Maremma Sheepdog/Cane Da Pastora Maremmano Abruzzese are a lot like the kuvazs as they have the same purpose of LGD, they are going to be a lot like each other and probably won't do so well if they are going to be on a small property. Both these breeds need lots of room to work or lots of exercise. They also need a fenced in area or else they will make their own boundary and "work" that area.
 

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Discussion Starter #7
Geez my yorkie really is a hell of an alert dog haha I used to have to come up the stairs on 2am (I live on the 3rd floor) like The Flash or she would wake everybody up xD Yeah well what I want is a dog that will protect the house by alerting us but also react if the situation asks for it. But don't get me wrong, what I really want is that any of them never need to do this. I think that the fact that there are two big dogs in the house will scare any thieves and stuff away. The point is that some dog trainers were telling me that a Kuvasz is a really difficult dog to train and is really aggressive so the owners usually have problems with them... And I've never had any dogs besides my yorkie (wich is really tiny- if she was missbehaving and didn't obey I could just get her off the ground and problem solved). But dog breeders say they're not that difficult... Makes it hard to decide you know? And I just found the Maremma Sheepdog which is really similar...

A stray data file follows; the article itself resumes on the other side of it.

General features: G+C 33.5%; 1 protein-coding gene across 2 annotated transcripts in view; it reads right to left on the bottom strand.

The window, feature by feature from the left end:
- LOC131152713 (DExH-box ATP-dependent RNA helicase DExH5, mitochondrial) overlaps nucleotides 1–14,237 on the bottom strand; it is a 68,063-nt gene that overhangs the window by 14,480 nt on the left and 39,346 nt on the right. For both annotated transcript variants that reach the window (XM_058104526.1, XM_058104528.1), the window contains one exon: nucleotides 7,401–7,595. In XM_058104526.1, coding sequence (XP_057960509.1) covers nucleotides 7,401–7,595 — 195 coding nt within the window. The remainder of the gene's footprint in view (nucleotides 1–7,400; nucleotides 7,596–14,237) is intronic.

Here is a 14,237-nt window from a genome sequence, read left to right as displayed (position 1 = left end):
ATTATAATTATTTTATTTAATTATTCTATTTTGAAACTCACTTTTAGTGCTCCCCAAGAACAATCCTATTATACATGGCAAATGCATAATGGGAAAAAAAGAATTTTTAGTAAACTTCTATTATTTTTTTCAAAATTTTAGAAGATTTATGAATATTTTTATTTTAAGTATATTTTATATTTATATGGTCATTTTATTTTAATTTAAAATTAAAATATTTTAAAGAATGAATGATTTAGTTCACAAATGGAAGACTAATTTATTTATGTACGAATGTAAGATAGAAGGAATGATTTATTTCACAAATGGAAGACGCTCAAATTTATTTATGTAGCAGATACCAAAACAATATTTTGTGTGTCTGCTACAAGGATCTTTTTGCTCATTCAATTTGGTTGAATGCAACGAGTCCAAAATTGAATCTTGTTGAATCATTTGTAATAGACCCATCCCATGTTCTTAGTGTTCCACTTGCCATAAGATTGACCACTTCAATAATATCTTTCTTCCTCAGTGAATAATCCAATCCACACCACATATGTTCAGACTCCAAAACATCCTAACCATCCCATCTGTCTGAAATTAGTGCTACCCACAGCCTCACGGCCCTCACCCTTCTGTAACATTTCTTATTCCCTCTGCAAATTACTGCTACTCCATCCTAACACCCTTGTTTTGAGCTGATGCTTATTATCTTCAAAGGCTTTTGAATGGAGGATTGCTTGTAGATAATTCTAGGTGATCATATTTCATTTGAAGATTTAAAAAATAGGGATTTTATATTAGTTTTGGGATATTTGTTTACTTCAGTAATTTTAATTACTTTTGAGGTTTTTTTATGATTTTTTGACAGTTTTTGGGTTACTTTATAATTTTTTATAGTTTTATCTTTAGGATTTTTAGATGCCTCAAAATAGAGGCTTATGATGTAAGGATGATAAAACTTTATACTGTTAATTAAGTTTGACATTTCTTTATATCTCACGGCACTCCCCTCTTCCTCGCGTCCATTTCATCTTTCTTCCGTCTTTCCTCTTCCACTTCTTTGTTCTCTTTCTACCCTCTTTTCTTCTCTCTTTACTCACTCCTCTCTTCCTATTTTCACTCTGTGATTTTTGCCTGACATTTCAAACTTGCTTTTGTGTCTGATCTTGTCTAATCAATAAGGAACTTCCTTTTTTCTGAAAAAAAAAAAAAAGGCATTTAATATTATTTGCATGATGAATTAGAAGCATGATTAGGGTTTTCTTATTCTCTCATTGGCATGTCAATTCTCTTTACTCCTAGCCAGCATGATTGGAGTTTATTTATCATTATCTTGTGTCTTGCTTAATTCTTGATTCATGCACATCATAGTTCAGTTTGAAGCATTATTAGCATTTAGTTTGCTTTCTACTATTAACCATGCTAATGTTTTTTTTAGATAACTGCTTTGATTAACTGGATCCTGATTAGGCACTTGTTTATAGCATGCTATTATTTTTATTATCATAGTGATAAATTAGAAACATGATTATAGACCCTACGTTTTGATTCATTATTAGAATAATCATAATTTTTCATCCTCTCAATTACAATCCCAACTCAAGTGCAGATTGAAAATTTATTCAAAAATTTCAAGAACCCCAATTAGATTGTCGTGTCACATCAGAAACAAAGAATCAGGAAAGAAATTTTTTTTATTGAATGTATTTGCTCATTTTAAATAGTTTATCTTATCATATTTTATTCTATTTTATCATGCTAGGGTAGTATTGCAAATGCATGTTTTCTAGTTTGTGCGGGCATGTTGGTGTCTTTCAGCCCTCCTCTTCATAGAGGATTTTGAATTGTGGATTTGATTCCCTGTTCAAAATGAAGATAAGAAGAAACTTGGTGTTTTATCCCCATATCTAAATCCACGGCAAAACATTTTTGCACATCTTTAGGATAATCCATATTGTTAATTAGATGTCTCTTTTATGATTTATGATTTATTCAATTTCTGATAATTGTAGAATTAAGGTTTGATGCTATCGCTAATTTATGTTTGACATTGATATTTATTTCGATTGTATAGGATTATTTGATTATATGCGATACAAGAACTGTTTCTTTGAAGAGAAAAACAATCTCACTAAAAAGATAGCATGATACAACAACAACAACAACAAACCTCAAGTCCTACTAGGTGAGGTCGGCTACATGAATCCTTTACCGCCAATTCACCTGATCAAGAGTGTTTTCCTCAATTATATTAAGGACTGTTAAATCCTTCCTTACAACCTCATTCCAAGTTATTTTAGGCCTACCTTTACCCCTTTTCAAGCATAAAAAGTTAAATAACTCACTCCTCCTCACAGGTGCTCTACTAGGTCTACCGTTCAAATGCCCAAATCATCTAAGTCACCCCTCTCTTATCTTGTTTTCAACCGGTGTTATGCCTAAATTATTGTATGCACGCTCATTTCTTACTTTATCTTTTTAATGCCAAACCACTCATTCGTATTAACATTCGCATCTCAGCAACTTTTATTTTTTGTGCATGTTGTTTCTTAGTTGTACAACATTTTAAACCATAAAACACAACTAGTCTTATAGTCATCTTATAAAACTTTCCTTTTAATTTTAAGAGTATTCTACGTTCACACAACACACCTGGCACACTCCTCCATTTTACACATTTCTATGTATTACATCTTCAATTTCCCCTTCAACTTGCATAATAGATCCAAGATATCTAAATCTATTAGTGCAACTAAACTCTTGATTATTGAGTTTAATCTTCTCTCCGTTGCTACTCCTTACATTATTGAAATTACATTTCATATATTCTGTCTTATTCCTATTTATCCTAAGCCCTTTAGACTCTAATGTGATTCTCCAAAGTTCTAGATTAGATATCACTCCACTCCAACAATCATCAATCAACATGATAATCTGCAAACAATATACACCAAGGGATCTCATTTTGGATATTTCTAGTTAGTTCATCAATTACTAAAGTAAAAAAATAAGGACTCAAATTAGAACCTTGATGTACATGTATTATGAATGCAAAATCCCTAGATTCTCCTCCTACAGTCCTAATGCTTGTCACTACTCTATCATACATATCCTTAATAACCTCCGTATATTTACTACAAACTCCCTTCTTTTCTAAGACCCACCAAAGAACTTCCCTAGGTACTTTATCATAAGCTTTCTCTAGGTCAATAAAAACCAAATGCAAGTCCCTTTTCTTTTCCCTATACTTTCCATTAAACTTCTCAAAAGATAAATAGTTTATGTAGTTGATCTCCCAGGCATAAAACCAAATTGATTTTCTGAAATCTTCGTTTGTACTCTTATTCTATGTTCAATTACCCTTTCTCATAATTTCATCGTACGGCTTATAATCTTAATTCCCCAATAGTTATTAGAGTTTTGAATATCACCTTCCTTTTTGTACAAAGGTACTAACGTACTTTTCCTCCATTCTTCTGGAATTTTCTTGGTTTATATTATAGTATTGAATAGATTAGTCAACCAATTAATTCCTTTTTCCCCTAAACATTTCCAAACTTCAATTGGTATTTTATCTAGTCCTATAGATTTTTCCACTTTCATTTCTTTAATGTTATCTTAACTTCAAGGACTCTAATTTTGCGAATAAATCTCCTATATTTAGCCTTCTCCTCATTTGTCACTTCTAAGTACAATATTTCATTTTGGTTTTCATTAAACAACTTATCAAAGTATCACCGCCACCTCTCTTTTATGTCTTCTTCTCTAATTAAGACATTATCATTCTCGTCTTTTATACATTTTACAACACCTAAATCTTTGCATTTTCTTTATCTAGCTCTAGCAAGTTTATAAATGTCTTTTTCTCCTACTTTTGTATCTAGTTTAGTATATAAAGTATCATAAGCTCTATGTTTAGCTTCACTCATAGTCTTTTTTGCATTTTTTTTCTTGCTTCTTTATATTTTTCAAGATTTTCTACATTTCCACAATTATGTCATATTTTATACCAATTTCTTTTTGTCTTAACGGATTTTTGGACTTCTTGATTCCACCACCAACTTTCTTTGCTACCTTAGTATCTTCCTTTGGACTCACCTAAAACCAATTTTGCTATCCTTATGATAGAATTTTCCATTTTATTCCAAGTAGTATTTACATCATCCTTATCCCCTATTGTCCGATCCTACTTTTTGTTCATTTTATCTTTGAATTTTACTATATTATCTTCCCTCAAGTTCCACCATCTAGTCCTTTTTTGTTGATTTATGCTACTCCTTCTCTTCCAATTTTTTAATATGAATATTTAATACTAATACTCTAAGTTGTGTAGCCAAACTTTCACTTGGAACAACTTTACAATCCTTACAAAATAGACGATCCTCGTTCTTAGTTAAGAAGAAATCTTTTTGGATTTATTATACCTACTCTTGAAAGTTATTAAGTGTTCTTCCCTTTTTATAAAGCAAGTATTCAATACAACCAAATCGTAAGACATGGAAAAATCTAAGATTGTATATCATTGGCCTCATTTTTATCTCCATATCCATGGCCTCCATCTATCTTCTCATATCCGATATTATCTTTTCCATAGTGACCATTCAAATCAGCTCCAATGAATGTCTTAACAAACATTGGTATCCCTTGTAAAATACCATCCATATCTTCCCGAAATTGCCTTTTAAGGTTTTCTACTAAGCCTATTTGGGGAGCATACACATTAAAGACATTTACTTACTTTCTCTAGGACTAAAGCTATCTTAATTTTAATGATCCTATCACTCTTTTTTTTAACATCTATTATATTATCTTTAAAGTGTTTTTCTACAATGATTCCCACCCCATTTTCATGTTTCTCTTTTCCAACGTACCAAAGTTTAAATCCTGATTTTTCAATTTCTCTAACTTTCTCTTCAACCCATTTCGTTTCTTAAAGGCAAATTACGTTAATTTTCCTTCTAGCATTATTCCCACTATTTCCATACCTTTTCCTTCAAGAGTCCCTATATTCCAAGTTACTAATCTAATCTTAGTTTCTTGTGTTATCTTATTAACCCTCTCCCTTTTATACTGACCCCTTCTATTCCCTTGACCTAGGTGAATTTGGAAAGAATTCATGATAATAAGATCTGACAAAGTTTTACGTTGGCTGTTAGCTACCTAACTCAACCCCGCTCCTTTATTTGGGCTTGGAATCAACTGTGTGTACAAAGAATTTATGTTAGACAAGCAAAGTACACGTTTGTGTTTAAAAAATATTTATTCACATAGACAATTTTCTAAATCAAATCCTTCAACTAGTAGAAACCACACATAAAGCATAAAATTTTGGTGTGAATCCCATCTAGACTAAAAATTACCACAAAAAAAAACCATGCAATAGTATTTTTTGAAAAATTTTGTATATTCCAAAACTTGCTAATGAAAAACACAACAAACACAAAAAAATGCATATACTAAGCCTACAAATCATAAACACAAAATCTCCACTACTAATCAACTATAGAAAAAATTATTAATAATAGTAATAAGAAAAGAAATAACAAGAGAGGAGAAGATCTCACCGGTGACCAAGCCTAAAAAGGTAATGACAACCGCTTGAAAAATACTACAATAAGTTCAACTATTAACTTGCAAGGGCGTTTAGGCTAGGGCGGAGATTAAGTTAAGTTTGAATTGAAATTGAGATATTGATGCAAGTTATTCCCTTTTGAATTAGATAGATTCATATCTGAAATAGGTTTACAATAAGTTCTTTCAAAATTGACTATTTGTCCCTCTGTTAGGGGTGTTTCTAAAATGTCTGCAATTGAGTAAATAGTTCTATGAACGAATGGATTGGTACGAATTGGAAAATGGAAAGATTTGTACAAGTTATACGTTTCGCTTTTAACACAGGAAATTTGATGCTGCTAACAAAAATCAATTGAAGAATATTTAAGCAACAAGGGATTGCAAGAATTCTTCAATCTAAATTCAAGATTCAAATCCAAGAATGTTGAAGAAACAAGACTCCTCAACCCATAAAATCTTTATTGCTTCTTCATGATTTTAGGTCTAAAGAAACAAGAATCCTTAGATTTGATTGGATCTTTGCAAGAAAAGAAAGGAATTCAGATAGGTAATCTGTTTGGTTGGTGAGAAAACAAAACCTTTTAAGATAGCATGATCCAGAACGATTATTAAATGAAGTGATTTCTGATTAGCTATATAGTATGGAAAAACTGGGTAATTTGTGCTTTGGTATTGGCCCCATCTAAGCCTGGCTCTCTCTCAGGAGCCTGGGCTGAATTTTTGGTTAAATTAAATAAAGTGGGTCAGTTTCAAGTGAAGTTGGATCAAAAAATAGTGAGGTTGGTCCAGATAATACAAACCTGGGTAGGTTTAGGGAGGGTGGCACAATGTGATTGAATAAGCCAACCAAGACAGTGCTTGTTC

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I would look into a German Shepherd then, they are great dogs, love their people and easy to train. From what I can tell you don't want an aggressive dog, but you need an assertive, confident dog with the correct training. Look at some French Ring and Schutzhund training, these dogs make great pets with the right handling and will do exactly what you want if you know how to work them correctly. A PPD is not an easy dog to own, but very rewarding.